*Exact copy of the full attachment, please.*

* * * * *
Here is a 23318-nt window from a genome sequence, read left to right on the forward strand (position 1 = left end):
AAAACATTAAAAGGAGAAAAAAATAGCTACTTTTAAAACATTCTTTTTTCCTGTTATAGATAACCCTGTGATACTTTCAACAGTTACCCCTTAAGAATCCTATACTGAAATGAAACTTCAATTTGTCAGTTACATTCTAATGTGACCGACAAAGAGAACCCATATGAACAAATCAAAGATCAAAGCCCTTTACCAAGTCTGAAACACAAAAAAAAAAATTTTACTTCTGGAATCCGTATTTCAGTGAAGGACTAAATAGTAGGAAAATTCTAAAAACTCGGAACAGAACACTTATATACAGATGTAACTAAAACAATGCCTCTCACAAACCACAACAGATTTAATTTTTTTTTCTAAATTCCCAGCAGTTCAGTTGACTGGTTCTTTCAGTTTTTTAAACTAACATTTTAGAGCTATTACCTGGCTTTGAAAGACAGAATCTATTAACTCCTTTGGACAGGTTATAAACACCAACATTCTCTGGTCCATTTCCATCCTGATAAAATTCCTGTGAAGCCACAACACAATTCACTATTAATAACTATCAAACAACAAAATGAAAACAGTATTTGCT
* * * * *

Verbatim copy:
Here is a 23318-nt window from a genome sequence, read left to right on the forward strand (position 1 = left end):
AAAACATTAAAAGGAGAAAAAAATAGCTACTTTTAAAACATTCTTTTTTCCTGTTATAGATAACCCTGTGATACTTTCAACAGTTACCCCTTAAGAATCCTATACTGAAATGAAACTTCAATTTGTCAGTTACATTCTAATGTGACCGACAAAGAGAACCCATATGAACAAATCAAAGATCAAAGCCCTTTACCAAGTCTGAAACACAAAAAAAAAAATTTTACTTCTGGAATCCGTATTTCAGTGAAGGACTAAATAGTAGGAAAATTCTAAAAACTCGGAACAGAACACTTATATACAGATGTAACTAAAACAATGCCTCTCACAAACCACAACAGATTTAATTTTTTTTTCTAAATTCCCAGCAGTTCAGTTGACTGGTTCTTTCAGTTTTTTAAACTAACATTTTAGAGCTATTACCTGGCTTTGAAAGACAGAATCTATTAACTCCTTTGGACAGGTTATAAACACCAACATTCTCTGGTCCATTTCCATCCTGATAAAATTCCTGTGAAGCCACAACACAATTCACTATTAATAACTATCAAACAACAAAATGAAAACAGTATTTGCT